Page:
1. Diahann Carroll*

            Yeah. Kudos to your org for keeping you guys on after your original jobs were eliminated, but it sounds like he’s had enough time to get trained in his new role and just…gave up. Rupert really needs to shake him out of his complacency and show him he can end up out on his ass if he doesn’t get it together, otherwise, this is only going to get worse.

          2. J.E.*

            How long does John have before he can retire? Is it the case of him just trying to run out the clock until he can retire so he’s not bothering to try because he knows he doesn’t have too much longer? I’ve seen this happen quite a bit with employees who are less than ten years away from retiring.

          3. Zahra*

            You could raise the point that, by keeping John after a reasonable period of adjustment where he didn’t improve, they’re not valuing you and your other coworkers. They’re forcing you to compensate for him, which makes you resentful and not feeling valued at all.

            1. RVA Cat*

              This. Plus his salary is taking budget away from your raises and other hires.
              Rupert needs to manage John, and to do that he will need to see the state of John’s work. It’s his responsibility to coach John. Best case scenario is if suddenly his coaching “sticks” because he starts holding John accountable.

          4. TootsNYC*

            Too bad Rupert can’t bring some creativity to his job and figure out something ELSE that John could be doing for the organization that would tap into some sort of skill he might actually have.
            Sure, John will be disgruntled because he’d rather watch videos and drink coffee, but there’s a better chance he might actually do something.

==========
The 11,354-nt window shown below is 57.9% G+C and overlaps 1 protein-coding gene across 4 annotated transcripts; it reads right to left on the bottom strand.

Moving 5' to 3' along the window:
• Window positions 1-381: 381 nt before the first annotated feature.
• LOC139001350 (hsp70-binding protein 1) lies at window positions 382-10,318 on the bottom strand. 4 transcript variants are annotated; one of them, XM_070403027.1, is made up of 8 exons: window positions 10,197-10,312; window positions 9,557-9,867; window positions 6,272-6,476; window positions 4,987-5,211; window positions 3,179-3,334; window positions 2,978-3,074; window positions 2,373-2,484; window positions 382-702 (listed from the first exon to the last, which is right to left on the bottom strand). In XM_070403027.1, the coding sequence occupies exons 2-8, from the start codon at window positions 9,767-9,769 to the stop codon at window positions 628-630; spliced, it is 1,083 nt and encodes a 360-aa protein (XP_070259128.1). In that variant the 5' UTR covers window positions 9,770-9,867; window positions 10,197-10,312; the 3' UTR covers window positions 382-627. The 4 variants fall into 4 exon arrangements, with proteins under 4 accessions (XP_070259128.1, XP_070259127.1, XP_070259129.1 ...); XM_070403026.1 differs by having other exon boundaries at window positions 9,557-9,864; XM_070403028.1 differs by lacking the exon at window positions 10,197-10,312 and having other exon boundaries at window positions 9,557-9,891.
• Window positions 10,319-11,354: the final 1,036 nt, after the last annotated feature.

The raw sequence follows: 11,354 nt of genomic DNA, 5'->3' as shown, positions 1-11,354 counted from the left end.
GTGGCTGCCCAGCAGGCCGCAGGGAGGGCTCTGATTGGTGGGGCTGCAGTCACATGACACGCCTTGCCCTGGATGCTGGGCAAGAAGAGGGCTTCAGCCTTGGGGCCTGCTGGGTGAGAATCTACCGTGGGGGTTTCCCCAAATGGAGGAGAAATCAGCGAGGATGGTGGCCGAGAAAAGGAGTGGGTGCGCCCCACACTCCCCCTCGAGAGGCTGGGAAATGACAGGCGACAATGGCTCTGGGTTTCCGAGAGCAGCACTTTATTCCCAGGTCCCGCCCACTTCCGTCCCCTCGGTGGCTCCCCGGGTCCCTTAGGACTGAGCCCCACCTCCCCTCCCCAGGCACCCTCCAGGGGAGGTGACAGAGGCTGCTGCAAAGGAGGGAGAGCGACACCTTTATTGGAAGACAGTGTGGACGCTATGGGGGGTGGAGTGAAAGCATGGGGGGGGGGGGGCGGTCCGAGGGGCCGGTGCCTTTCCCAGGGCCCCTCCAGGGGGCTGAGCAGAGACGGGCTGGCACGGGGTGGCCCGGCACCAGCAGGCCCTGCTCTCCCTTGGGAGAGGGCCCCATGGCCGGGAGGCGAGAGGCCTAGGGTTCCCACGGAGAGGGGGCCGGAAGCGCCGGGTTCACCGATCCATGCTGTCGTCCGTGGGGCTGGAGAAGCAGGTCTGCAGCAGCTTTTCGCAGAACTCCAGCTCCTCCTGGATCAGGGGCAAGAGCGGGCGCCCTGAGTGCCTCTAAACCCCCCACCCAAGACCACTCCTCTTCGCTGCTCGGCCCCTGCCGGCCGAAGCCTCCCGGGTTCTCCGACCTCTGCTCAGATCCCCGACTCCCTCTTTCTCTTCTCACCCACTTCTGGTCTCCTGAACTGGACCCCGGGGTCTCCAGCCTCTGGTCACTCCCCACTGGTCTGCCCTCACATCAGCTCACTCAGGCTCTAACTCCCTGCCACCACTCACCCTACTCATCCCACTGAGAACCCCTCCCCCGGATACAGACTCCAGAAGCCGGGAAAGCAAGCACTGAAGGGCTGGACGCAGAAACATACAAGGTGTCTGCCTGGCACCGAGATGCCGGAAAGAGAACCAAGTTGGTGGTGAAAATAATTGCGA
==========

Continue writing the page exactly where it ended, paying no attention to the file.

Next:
5. Dust Bunny*

            Yeah, my workplace–also a non-profit with low turnover–tries really hard to retrain people rather than laying them off, but it’s on the assumption that the person is willing and able to learn the new skills. If they don’t, they’re out.

            Rupert is a coward and a cr*p manager. My supervisor is a sweet guy but would never put up with this.

        2. Alex*

          Because there’s the human component: If John has been there for a long time, and people like him, no-one wants to be the one to pull the plug. Not all companies measure a manager/department purely by numbers, so keeping someone around that is useless but well liked is seen as the “humane” and does not affect the Manager/department negatively (at least if reviews/finances are concerned), so why go through the “not nice” act of firing someone. A lot of people even get promoted instead of kept around to free the job that is “actually” needed for someone new, without having to do anything about the old person.

          I’ve seen complete positions in upper management created just to park one specific employee. The position has a nice title (like “Vice President of Pencil Pushing”), does nothing useful, and will never be back-filled if the inhabitant retires – but in German, we’d call this “stowed away”. Out of sight, out of mind.

          1. Alex*

            To give an example… we had someone that lead a whole department, but was way out of her league in doing so – they “promoted” her sideways from Vice President of X to Senior Vice President of Y – where Y is a newly cresated “Department” directly unter the Grandboss that has no staff and no actual job but to produce paper (think a high level business analyst position) directly for the CEO …that get thrown away without being read.

            The department was open to get an actually competent Manager, the old person got a “promotion” (Senior!), now has no staff to (mis)manage, and their new “job” is so unimportant that most people just kinda forget the person exists – even the ones she is actually producing the “reports” for.

            1. LunaLena*

              Ha, this sounds just like the end if the Discworld novel Eric. At the end, the demon king of hell (who is making everyone’s lives, well, hell, due to his bureaucratic ways) is told he’s been promoted to Supreme Life President, and is given his very own private office with a speaking tube, potted plants, and masses of filing cabinets to sort out. Meanwhile the rest of the demons get on with the business of keeping hell actually running.

            2. Asenath*

              That reminds me of the old book “The Peter Principle”. The main idea is that everyone gets promoted until they reach a job at which they are incompetent, but I think the sideways move is mentioned as one of the ways this problem can be dealt with. Certainly, it is not unknown in modern organizations!

      1. Trek*